Once back in the lab, scientists examine the chronology—the width—of the rings. As trees grow, they form distinctive rings rippling out from the center. By examining the center ring, one can date the tree. "They have beautiful wood and the annual rings are exquisite," Stahle says.
The beautiful cypress wood is a library of stories found nowhere else. For example, Stahle has used bald cypress growth rings to pinpoint a drought beginning in 1587 and lasting two years—the worst in more than 1,000 years—that coincided with the Lost Colony of Roanoke disappearing from an island off the North Carolina coast. Another seven-year drought occurred during the early years of the also-doomed settlement at Jamestown, Virginia. Could these droughts have played a part in the communities’ fall?
One of Stahle's goals for dating the Black River trees was to document their age in hopes of contributing to their conservation. During his research, The Nature Conservancy had permission to visit the stand. Last year, it purchased the 319 acres including the Three Sisters area as part of 19,200 acres protected along the Black River.
The river, as black as its name, flows 66 miles through the state before emptying into the Cape Fear River. In the shallow-water maze of the Three Sisters, Carl leads me to the oldest tree. Time hasn't been kind to the bald cypress. Knobs and arthritic bulges protrude from the trunk, the top appears blown off, and fledgling limbs sprout from the top like the overgrown eyebrows of an old man.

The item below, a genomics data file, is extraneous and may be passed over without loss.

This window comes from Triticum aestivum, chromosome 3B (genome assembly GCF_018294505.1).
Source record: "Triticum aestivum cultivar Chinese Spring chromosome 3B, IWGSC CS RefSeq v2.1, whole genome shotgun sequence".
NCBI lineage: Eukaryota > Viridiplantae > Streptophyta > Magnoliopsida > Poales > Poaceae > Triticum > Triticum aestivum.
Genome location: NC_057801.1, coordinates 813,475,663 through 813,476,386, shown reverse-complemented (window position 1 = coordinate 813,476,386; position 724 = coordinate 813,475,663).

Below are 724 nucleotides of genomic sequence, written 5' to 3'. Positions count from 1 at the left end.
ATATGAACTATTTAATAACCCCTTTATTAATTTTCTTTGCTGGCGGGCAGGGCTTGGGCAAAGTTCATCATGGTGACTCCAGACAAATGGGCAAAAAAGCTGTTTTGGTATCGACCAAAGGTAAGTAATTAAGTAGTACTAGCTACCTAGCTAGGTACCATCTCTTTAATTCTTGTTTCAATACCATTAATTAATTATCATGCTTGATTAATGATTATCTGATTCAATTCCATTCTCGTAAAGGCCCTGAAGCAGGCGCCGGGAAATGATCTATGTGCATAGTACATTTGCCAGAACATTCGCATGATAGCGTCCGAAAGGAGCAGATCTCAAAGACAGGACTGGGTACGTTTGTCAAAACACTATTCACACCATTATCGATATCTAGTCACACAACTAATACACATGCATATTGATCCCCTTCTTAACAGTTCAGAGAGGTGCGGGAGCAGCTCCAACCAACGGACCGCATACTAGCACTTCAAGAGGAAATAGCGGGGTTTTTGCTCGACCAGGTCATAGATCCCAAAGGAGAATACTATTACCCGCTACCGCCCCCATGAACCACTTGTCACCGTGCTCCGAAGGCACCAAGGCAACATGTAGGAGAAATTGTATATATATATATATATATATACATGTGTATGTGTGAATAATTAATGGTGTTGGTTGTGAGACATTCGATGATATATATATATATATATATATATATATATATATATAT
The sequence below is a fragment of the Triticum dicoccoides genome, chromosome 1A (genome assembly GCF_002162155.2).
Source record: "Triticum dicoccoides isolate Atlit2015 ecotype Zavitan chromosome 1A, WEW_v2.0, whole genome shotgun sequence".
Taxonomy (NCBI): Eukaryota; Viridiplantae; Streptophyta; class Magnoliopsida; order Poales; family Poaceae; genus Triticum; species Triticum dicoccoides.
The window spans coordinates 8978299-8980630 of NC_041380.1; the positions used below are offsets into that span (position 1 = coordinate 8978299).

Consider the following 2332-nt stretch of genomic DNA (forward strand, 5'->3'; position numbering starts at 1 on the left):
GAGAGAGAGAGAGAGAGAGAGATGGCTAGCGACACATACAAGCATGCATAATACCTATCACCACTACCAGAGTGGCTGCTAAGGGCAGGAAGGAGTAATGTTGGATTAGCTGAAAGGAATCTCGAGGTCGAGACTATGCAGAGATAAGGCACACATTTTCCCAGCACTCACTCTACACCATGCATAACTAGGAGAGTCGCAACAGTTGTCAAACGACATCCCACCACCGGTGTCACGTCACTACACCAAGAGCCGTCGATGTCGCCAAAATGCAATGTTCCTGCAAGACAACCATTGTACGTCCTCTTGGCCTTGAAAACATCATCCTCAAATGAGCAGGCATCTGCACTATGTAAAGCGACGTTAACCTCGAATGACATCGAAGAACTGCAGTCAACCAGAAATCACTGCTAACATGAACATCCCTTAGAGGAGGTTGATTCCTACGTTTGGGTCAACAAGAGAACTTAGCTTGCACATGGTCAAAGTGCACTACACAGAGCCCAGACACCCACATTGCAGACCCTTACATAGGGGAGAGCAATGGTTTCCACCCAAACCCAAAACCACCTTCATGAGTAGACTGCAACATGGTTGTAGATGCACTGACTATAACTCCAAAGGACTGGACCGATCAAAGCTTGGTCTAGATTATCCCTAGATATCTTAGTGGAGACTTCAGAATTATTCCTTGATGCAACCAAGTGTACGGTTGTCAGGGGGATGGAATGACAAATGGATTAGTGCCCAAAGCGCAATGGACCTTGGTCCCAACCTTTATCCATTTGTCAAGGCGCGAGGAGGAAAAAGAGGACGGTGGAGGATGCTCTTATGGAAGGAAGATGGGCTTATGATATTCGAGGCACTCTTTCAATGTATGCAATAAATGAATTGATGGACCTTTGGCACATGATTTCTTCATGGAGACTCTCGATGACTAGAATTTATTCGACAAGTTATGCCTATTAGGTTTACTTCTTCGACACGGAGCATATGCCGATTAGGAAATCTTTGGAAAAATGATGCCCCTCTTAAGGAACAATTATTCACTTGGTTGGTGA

We paddle downstream and back through time. The trees arise out of the water's mysterious gloom, highlighted against a white-grey morning sky. We weave our kayaks through the broken stumps of dead youngsters and the giant knees of ancients. Some of the larger trees are hollow, still alive thanks to pencil-thin limbs dotted with light green leaves. Later, when we return ashore, Carl says that 15 years after starting her job on the river, she still finds each visit magical.
The Conservancy doesn't plan to mark the oldest tree. After all, it's just the one that's been identified. "There are probably older trees out there,” Carl says. “They're all worth seeing. They all look different. They all have their own personalities. They're like grumpy old men and old women hanging out in this swamp looking down at you and saying, you are a blip in my existence."